“Your situation, your condition, your opinions — throw them all away.” Although the internet may have originated the notion of trolling as an act of aggression, the undergirding human impulse is an ancient one.
“All love stories are frustration stories… To fall in love is to be reminded of a frustration that you didn’t know you had.” Adrienne Rich, in contemplating how love refines our truths, wrote: “An honorable human relationship — that is, one in which two people have the right to use the word ‘love’ — is a process, delicate, violent, often terrifying to both persons involved, a process of refining the truths they can tell each other.” But among the dualities that lend love both its electricity and its exasperation — the interplay of thrill and terror, desire and disappointment, longing and anticipatory loss — is also the fact that our pathway to this mutually refining truth must pass through a necessary fiction: We fall in love not just with a person wholly external to us but with a fantasy of how that person can fill what is missing from our interior lives.
“Human nature is to a significant degree the product of human design.” The organism we call culture — all of our art and literature and human thought — is in a constant symbiotic dance with human nature.
“The past only comes back when the present runs so smoothly that it is like the sliding surface of a deep river.” “The future enters into us,” Rilke wrote in a 1904 letter, “in order to transform itself in us long before it happens.” But the past also penetrates the present long after it has happened — and out of that dynamic dialogue we wrest the meaning of our existence as life courses through us from both directions.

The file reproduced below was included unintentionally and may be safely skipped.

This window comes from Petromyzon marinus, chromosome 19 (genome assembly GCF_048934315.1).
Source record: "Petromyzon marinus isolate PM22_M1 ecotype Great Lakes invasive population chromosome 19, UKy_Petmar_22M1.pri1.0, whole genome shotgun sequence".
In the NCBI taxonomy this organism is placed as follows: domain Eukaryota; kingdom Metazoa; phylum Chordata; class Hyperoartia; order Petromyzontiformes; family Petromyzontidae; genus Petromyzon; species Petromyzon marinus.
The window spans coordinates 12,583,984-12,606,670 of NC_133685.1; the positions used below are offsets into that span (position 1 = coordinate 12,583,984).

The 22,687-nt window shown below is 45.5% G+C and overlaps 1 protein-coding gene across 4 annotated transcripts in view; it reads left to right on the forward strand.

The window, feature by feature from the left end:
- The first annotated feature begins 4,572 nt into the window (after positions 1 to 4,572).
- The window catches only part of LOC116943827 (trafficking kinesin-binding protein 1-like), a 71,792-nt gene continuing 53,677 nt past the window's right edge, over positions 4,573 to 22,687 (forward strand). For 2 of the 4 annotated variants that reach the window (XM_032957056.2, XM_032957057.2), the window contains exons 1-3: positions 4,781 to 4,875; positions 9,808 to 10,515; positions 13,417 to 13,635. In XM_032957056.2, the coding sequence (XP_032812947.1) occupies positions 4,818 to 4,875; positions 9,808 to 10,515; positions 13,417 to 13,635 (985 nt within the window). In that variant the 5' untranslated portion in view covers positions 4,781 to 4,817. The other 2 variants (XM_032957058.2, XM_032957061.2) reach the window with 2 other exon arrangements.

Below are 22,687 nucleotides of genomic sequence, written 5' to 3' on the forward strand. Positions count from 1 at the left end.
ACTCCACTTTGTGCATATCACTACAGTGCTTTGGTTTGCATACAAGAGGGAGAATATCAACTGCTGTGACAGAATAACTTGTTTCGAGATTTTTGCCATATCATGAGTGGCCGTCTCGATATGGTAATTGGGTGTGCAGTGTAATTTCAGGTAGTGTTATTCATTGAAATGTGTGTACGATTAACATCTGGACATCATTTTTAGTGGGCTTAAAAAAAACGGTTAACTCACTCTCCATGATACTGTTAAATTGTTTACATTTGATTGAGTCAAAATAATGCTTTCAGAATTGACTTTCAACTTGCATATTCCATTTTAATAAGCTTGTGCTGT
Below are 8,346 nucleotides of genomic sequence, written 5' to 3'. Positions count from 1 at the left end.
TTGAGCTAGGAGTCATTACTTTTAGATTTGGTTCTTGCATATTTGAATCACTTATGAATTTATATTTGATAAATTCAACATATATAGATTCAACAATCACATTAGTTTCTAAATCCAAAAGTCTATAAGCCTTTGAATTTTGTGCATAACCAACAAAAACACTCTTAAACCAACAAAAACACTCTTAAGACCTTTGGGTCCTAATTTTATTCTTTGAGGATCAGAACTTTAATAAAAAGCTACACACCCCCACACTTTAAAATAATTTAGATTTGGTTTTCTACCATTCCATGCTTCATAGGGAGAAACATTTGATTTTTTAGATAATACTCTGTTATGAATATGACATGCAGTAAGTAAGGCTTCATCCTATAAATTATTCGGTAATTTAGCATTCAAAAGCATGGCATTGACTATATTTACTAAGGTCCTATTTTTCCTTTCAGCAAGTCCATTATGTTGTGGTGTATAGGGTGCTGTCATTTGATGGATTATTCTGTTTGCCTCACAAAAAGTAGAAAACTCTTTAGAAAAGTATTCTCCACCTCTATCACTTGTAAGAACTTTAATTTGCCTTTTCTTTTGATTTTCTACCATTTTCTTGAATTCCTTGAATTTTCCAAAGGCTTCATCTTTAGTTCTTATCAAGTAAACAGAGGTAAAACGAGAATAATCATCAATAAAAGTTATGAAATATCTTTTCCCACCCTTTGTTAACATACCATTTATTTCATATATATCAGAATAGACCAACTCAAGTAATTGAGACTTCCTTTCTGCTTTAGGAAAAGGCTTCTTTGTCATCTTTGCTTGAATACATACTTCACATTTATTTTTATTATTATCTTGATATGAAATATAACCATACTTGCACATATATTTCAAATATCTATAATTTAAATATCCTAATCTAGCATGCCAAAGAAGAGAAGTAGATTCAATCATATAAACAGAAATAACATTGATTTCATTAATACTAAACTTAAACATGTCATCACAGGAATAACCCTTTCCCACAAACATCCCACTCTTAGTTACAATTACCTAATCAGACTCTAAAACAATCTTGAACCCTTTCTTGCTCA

“No artist is pleased… There is only a queer divine dissatisfaction, a blessed unrest that keeps us marching and makes us more alive than the others.” “Resign yourself to the lifelong sadness that comes from never being satisfied,” Zadie Smith counseled in her ten rules of writing.
“In the middle of the journey of our life I found myself within a dark woods where the straight way was lost.” Dante’s poetry endures as one of our civilization’s most enchanting creations — so much so that it has inspired generations of artists to interpret and reimagine it, from William Blake’s breathtaking etchings for the Divine Comedy to Salvador Dalí’s sinister and sensual paintings for the Inferno.
“Discovery, like surprise, favors the well-prepared mind.” I’ve always held the art of discovery in higher regard than the art of invention.
“No one can build you the bridge on which you, and only you, must cross the river of life.” “Do you have the courage to bring forth the treasures that are hidden within you?
“There was a wonderful sense in his writing of a fresh world opening, to which we were all attending… He has created out of his own upbringing a universe.” In his magnificent Nobel Prize acceptance speech, the late Irish poet, playwright, and translator Seamus Heaney (April 13, 1939–August 30, 2013) asserted that the task of poetry is to “persuade that vulnerable part of our consciousness.” Heaney himself was an uncommon master of this art of persuasion — a mastery which wife-and-husband filmmaker duo Elaine McMillon Sheldon and Kerrin Sheldon celebrate in this breathtaking cinematic homage for The New York Times.